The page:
[The colorful clinical spectrum of cerebral toxoplasmosis in five HIV positive cases: what comes out of Pandora's box?].Mikrobiyol Bul 2006 Jan-Apr; 40(1-2):85-92MB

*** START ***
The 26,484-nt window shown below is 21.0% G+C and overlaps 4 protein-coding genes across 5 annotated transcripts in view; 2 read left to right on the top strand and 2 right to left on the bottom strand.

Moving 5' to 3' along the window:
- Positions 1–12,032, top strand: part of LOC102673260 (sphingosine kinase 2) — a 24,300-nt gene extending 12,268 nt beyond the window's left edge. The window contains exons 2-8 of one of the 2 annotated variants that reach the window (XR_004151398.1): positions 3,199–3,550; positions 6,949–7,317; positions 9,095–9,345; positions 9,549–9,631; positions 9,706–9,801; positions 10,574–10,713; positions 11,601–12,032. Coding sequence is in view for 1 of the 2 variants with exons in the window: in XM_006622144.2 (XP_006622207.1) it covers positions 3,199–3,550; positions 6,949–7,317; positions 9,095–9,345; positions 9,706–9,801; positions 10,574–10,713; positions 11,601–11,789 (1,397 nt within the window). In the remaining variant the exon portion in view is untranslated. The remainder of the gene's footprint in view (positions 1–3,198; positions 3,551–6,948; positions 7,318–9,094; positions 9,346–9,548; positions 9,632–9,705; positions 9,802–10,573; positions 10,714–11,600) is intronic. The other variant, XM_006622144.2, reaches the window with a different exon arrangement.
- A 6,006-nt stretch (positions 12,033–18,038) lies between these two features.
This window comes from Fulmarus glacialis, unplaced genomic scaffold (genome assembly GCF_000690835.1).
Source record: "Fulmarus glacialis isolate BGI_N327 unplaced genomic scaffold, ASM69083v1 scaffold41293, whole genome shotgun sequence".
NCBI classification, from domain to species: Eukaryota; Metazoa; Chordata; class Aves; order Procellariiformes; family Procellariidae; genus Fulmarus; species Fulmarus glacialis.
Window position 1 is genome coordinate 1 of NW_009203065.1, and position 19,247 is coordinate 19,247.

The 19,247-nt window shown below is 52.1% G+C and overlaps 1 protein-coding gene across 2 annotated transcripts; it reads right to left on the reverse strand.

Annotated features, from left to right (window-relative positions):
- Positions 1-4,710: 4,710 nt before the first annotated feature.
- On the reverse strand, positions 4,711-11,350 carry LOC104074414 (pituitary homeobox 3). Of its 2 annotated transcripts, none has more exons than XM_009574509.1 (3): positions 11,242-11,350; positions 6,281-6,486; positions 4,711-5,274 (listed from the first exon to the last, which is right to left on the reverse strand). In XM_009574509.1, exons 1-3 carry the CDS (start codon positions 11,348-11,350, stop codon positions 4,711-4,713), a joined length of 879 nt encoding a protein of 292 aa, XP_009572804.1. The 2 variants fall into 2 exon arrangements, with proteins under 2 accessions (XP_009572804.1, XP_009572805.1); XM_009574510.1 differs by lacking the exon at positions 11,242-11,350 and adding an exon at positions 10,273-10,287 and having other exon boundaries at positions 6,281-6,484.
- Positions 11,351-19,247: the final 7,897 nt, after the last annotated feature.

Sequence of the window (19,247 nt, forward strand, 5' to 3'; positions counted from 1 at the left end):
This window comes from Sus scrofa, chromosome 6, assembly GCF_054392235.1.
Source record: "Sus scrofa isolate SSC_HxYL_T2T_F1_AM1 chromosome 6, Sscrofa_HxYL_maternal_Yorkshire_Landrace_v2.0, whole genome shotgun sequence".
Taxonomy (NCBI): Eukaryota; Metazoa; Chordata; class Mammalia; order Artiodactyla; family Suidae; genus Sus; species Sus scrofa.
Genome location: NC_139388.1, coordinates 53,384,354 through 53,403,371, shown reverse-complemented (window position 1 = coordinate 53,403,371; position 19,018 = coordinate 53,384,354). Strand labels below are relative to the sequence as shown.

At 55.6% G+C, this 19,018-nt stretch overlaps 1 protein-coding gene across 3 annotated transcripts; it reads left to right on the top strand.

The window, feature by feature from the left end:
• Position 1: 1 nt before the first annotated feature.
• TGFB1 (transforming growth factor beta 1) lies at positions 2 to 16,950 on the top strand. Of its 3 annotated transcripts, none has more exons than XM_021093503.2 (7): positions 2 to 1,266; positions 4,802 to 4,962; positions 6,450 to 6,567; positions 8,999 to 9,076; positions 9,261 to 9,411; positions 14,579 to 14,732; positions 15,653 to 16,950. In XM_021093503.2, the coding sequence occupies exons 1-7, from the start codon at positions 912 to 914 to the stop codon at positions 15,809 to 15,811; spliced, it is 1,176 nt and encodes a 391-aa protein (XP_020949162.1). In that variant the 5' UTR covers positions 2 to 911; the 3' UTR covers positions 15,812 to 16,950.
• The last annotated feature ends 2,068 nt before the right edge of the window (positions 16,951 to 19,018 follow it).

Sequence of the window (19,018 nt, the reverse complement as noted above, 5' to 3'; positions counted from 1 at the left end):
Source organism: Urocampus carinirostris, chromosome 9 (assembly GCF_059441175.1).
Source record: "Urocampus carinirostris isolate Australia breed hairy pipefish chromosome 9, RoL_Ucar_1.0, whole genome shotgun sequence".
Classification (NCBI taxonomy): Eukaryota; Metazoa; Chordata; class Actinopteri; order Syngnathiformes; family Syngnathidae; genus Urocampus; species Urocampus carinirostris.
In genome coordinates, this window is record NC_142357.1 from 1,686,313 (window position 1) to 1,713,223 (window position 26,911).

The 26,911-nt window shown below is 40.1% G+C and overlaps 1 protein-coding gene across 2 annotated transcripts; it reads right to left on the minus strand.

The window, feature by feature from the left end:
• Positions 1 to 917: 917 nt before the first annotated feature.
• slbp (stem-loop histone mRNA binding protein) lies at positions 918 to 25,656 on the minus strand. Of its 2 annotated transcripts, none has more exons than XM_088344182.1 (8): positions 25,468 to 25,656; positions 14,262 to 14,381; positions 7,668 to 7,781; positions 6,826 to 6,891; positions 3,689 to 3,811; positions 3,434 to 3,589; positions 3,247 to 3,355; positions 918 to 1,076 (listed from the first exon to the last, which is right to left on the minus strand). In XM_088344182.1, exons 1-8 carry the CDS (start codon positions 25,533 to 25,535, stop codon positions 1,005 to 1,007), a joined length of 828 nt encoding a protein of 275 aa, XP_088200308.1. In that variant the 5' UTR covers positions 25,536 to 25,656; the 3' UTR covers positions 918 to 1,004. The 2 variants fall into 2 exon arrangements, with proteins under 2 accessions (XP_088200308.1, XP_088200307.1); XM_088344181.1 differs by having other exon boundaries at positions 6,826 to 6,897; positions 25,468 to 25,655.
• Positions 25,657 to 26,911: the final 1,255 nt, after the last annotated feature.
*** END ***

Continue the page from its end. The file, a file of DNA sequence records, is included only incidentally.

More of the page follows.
In patients with human immunodeficiency virus (HIV) infection and acquired immunodeficiency syndrome (AIDS), the most common cause of focal intracranial lesion is Toxoplasma gondii infection. T. gondii encephalitis is an easily and effectively treatable disease, with promising outcomes. T. gondii has the potential to form a focal infection niche anywhere in the central nervous system, thus allowing for a colorful clinical picture. In this report, we attempted to present five HIV/AIDS cases with central nervous system toxoplasmosis demonstrating five different neurological presentations. The ages, gender and clinical findings of the patients who were admitted to our Infectious Diseases Clinics were as follows; 35 years old male patient with delirium, 49 years old male patient with focal dystony, 32 years old female patient with facial paralysis and monoparalysis, 53 years old male patient with Wernicke syndrome, 32 years old male patient with epilepsy. Cerebral toxoplasmosis were diagnosed by clinical findings and imaging techniques. The patients were treated with trimetoprim-sulfametoxazol (TMP-SMZ) and haloperidol, only TMP-SMZ, clindamycin and daraprim, TMP-SMZ and levotiracetam, TMP-SMZ and phenytoin, respectively, with recovery in neurological and radiological symptoms. In conclusion, until proven otherwise, HIV/AIDS patients presenting with focal neurological complaints should be accepted as having central nervous system toxoplasmosis.